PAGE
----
R. v. Fox, 2022 MBKB 207: Sentencing decision for conviction of second-degree murder. The offence carries a mandatory life sentence, with the only issue left to determine is the length of time before the accused is eligible for parole. Crown argues for 16 years; defence argues it should remain at the 10 year minimum. Discussion of whether a sentencing decision is an appropriate vehicle to comment on systemic racism in the parole system. Champagne, J. decides it is not appropriate. Considering aggravating and mitigating factors, appropriate period of parole ineligibility is determined to be 15 years.
R. v. V. (R.), 2022 MBKB 190: Sentencing decision for conviction for several sexual offences against a child. Crown seeks a custodial sentence of 12 years; defence seeks six to seven years in custody. Objectives of denunciation and deterrence are the primary considerations; statutory prescribed minimum and maximum sentences of one year and 14 years must also be taken into consideration. Consideration of the guidelines as set out in R. v. Friesen, 2020 SCC 9. Taking into account aggravating and mitigating factors, Kroft, J. imposes a 10 year custodial sentence.
R. v. Gamblin, 2022 MBKB 187: Accused tried for second degree murder. Question in this case is whether the Crown proved the accused is the person responsible. Analysis of the witnesses’ testimony and video evidence presented by the police. Keyser, J. found Crown successfully proved guilt beyond a reasonable doubt.
R. v. Desilva, 2022 MBPC 51: Decision on validity of search warrant. ITO was based on information from a confidential informant. Accused argues information in the ITO did not disclose reasonable grounds to believe that an offence was committed. Summary of test as set out in R. v. Pilbeam, 2018 MBCA 128. Analysis of the credibility of the information as well as whether it was corroborated. Based on totality of the circumstances, judge found that the ITO was not sufficient and the search breached the accused’s s.8 Charter rights.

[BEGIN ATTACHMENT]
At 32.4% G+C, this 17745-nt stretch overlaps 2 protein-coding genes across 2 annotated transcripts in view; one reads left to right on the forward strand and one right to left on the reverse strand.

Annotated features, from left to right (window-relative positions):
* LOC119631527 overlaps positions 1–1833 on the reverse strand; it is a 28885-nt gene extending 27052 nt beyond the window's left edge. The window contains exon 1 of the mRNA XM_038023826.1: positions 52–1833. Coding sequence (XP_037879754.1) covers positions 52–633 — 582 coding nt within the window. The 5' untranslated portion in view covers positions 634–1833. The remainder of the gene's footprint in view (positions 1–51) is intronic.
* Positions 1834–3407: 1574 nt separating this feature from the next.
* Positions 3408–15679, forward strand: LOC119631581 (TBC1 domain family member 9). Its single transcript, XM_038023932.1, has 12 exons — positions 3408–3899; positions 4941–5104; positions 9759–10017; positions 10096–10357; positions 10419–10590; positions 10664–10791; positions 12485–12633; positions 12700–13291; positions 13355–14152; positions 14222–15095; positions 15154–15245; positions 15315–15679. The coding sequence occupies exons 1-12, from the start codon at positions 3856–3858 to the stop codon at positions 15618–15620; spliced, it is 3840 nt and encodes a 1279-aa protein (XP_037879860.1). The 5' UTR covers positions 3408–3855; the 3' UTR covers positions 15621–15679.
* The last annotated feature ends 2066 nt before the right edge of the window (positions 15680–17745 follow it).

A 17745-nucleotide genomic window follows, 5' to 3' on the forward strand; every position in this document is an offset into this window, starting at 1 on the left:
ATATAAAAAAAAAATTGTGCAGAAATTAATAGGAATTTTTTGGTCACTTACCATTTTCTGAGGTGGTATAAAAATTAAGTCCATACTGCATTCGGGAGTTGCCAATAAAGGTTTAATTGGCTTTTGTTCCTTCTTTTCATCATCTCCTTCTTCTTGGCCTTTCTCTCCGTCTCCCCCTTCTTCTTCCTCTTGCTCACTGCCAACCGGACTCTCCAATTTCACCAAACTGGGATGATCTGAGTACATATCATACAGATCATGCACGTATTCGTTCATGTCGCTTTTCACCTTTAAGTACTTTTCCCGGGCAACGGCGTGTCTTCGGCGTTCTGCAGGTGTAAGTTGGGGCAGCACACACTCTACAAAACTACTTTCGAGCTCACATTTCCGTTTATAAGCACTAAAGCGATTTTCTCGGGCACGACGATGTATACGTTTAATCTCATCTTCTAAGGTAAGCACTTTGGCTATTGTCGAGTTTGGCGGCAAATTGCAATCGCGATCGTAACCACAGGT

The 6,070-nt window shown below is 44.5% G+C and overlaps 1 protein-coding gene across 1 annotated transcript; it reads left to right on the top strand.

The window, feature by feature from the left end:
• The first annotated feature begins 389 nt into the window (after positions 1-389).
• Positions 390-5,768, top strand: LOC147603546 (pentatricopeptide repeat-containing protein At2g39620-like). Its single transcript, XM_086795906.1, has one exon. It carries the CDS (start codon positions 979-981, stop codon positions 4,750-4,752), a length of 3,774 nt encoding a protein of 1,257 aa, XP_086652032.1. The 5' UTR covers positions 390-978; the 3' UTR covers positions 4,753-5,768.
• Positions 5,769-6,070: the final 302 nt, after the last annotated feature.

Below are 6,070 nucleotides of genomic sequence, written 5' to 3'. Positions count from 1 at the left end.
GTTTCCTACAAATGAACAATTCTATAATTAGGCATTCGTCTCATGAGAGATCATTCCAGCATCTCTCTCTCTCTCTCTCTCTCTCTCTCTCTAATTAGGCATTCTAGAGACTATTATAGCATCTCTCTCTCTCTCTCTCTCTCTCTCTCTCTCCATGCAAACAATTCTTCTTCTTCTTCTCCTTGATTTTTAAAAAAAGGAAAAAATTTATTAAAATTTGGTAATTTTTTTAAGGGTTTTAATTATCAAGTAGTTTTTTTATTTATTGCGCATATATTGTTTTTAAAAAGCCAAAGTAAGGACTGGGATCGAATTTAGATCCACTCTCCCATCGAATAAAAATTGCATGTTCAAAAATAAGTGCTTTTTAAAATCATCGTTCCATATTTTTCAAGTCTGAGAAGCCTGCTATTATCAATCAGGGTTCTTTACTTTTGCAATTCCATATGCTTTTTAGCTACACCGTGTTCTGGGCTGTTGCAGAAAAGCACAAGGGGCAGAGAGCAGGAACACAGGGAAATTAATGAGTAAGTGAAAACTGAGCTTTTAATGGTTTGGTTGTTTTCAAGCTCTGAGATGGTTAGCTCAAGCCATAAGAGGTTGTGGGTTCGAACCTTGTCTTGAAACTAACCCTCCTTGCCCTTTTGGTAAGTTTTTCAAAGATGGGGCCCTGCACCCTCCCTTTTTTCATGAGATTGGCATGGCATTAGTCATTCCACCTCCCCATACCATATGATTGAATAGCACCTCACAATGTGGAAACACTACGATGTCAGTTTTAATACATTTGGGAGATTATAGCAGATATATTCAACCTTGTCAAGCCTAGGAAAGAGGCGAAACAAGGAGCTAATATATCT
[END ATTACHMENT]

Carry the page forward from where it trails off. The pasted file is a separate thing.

R. v J.W., 2022 MBPC 49: Sentencing decision where accused was found guilty of assault causing bodily harm after a trial. Victim was his 21 month old stepson. Denunciation and deterrence are the primary sentencing objectives for offences involving the abuse of children. Crown seeks a sentence of four years; defence argues one year followed by two years of supervised probation is appropriate. Frederickson, P.J. orders a custodial sentence of 22 months, followed by a period of supervised probation for two years.
R. v L.J.D., 2022 MBPC 48: Sentencing decision after accused entered guilty pleas to charges for sexual interference and aggravated assault. Offences took place separated by a number of years. Victim of sexual interference was a young child. Victim of assault was severely injured and is now paraplegic. Harvie, P.J. considered caselaw, aggravating and mitigating factors and the principle of totality. Accused is sentenced to 10 years for aggravated assault served consecutively to the sexual interference sentence of four years. Sexual interference sentence reduced by one year for totality.
R. v. Caribou and Olenick, 2022 MBPC 45: Accused are jointly charged with possessing stolen property and multiple firearms offences. They were pulled over on a traffic stop. Vehicle (a scooter) was determined to be stolen. Search of a purse and backpack turned up firearms. Ms. Caribou pleaded guilty to some of her charges and testified; Mr. Olenick did not. Credibility of witness’s testimony at issue. Lord, A.C.P.J. accepted her explanations. Mr. Olenick convicted of all charges.
Brandon Trask and Evan Podaima. Blurred Lines: A Critical Examination of the Use of Police Officers and Police Employees as Expert Witnesses in Criminal Trials. (2021) 44-6 Man. L. J. 48.
This paper analyzes recent Canadian case law in relation to the use of expert witnesses and determines that structure-related concerns ultimately pertaining to bias have played a significant role in court determinations as to the admissibility of expert evidence. Guided by this finding, the authors propose a new two-stream expert structure in order to present a model for proactively reducing concerns relating to impartiality, independence, and bias about experts called by the Crown.
Lisa Silver. What did you say? Making Sense of the Admissibility of Evidence in R. v. Schneider. ABlawg.ca, 13 October 2022. Case comment on R. v. Schneider, 2022 SCC 34.